Mr. Rushing, a retiree from the Orlando Parks Department, said he had just dropped off a neighbor at the hospital for a chemotherapy session — something he did every Friday — and went to a 7-11 to pick up another elderly church friend to give her a ride home.

The 7-11 was staked out by Cpl. Shelby Riggs-Hopkins, an 8-year department veteran, who was investigating complaints of drug activity.

Mr. Rushing was pulled over because he failed to come to a full stop before pulling out of the 7-11 parking lot. He was handcuffed, arrested, taken to the county jail, strip searched, and locked up for about 10 hours before being released on $2,500 bond.

He told the Orlando Sentinel:

I couldn’t believe it. I’ve never even smoked a cigarette before, let alone meth. I got arrested for no reason at all.”

Mr. Rushing was cleared of the charges after a state drug lab determined that the flakes of donut glaze were not actually methamphetamine. Even so, his arrest derailed his plans to open up a security business.

The police department said the arrest was lawful and did not explain why the glaze tested positive for methamphetamine in both field tests.

The police officer who arrested Mr. Rushing was given a written reprimand, according to the Orlando Police Department, and over 730 officers went through training on how to properly use field-test kits.

Earlier this year, The New York Times reported that its review showed that 21% of the time, drug evidence that was listed by local authorities as methamphetamine turned out to be something else.


Man Gets $37K After Cops Mistake Donuts for Meth

A man from Florida was awarded $37,500 after he was arrested by a police officer who mistook 4 flakes of donut glaze on the floorboard of his car for crystal methamphetamine.

Daniel Rushing, 64, filed a lawsuit against the city of Orlando, Florida after he was arrested in December 2015 by a police officer who mistakenly identified flakes of Krispy Kreme donut glaze for meth.

Mr. Rushing told the police officer that he ate Krispy Kreme donuts earlier and the flakes were just sugar glaze. Even so, he was arrested for possession of methamphetamine after the officer’s roadside tests on the flakes were positive for an illegal substance.

Mr. Rushing, a retiree from the Orlando Parks Department, said he had just dropped off a neighbor at the hospital for a chemotherapy session — something he did every Friday — and went to a 7-11 to pick up another elderly church friend to give her a ride home.

The 7-11 was staked out by Cpl. Shelby Riggs-Hopkins, an 8-year department veteran, who was investigating complaints of drug activity.

Mr. Rushing was pulled over because he failed to come to a full stop before pulling out of the 7-11 parking lot. He was handcuffed, arrested, taken to the county jail, strip searched, and locked up for about 10 hours before being released on $2,500 bond.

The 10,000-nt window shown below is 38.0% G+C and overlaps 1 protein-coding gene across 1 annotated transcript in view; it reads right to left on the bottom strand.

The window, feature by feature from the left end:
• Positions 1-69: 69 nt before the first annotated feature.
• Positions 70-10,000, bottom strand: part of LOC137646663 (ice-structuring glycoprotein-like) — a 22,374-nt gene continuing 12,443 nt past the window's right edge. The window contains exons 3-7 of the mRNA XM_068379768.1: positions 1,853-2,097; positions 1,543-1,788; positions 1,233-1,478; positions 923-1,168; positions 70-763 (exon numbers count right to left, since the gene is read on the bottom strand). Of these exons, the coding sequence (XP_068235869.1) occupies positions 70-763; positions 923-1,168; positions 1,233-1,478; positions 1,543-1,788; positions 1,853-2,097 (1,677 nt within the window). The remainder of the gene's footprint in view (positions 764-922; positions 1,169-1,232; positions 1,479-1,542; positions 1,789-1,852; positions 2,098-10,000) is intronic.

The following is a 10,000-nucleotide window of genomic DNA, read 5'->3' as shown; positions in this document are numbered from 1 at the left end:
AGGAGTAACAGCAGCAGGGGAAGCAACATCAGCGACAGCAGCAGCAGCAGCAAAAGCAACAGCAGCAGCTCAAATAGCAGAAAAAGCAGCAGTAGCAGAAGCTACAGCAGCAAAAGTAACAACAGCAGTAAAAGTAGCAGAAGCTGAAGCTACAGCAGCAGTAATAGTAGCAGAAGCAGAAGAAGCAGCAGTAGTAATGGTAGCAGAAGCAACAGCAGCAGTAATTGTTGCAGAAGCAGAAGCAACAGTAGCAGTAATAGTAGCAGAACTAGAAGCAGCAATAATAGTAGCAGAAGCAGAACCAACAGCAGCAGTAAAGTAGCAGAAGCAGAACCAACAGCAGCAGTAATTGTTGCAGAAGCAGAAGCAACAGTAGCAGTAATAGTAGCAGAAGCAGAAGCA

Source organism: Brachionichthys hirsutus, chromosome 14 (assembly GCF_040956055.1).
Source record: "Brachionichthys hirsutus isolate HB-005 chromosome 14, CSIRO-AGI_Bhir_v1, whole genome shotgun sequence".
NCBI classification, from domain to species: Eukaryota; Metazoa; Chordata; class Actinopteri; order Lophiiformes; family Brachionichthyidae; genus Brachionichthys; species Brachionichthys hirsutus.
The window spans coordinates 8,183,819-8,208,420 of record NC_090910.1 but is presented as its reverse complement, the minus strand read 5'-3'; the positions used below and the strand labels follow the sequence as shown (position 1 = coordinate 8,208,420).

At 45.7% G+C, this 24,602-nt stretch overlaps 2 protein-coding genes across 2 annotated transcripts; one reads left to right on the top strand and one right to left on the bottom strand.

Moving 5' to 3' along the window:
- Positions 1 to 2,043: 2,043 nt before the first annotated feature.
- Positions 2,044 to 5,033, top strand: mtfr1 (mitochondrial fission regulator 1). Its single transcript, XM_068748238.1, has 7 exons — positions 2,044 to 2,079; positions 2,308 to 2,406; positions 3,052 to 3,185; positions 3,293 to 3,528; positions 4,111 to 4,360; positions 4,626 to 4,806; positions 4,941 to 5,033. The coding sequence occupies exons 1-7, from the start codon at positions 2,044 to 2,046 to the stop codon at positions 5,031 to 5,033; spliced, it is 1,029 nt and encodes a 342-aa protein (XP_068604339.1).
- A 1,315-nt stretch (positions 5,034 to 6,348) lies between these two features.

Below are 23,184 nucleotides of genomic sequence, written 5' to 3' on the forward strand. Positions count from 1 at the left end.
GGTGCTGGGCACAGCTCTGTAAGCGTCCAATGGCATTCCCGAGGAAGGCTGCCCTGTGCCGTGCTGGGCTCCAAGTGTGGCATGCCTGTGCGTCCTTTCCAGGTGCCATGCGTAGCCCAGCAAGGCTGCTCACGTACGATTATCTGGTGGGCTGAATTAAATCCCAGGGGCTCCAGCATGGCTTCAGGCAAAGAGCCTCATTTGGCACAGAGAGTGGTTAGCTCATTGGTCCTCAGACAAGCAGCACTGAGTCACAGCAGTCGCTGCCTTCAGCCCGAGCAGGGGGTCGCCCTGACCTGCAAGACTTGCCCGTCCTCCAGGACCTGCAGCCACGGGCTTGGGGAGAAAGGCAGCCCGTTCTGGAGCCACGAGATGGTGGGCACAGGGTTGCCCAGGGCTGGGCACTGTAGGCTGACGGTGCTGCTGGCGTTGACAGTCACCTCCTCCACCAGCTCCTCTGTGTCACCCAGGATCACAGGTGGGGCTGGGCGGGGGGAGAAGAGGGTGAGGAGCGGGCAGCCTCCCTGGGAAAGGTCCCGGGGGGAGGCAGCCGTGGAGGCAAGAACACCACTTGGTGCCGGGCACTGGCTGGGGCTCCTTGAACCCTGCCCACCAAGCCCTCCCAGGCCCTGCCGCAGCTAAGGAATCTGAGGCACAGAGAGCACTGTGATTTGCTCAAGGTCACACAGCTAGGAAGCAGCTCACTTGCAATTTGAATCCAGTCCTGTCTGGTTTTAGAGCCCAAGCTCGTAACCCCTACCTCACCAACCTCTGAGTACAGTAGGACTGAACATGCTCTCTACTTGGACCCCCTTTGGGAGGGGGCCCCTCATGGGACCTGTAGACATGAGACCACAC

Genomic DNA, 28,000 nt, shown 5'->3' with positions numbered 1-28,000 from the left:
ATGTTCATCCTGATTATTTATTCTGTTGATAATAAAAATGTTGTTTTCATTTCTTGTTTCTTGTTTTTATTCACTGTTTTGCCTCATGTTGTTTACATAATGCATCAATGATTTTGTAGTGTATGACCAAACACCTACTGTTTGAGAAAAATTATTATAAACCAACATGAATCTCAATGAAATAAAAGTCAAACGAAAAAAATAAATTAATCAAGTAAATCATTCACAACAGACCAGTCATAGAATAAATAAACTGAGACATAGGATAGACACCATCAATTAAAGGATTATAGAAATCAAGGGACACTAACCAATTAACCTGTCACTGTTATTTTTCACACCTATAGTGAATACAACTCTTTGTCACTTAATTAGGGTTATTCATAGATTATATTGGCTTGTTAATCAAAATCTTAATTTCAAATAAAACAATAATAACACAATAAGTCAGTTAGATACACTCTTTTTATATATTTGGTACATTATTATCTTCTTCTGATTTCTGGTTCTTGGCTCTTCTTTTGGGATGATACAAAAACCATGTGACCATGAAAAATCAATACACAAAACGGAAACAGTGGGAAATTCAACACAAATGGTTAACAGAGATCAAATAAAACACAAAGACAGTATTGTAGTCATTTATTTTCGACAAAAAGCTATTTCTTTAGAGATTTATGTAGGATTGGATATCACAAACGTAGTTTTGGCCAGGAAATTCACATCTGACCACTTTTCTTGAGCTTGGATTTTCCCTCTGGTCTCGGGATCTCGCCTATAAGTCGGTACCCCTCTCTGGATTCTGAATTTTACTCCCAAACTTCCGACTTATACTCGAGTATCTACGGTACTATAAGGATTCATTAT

He told the Orlando Sentinel:

I couldn’t believe it. I’ve never even smoked a cigarette before, let alone meth. I got arrested for no reason at all.”

Mr. Rushing was cleared of the charges after a state drug lab determined that the flakes of donut glaze were not actually methamphetamine. Even so, his arrest derailed his plans to open up a security business.

The police department said the arrest was lawful and did not explain why the glaze tested positive for methamphetamine in both field tests.

The police officer who arrested Mr. Rushing was given a written reprimand, according to the Orlando Police Department, and over 730 officers went through training on how to properly use field-test kits.

Earlier this year, The New York Times reported that its review showed that 21% of the time, drug evidence that was listed by local authorities as methamphetamine turned out to be something else.


Man Gets $37K After Cops Mistake Donuts for Meth

A man from Florida was awarded $37,500 after he was arrested by a police officer who mistook 4 flakes of donut glaze on the floorboard of his car for crystal methamphetamine.

Daniel Rushing, 64, filed a lawsuit against the city of Orlando, Florida after he was arrested in December 2015 by a police officer who mistakenly identified flakes of Krispy Kreme donut glaze for meth.

Mr. Rushing told the police officer that he ate Krispy Kreme donuts earlier and the flakes were just sugar glaze. Even so, he was arrested for possession of methamphetamine after the officer’s roadside tests on the flakes were positive for an illegal substance.

Mr. Rushing, a retiree from the Orlando Parks Department, said he had just dropped off a neighbor at the hospital for a chemotherapy session — something he did every Friday — and went to a 7-11 to pick up another elderly church friend to give her a ride home.

The 7-11 was staked out by Cpl. Shelby Riggs-Hopkins, an 8-year department veteran, who was investigating complaints of drug activity.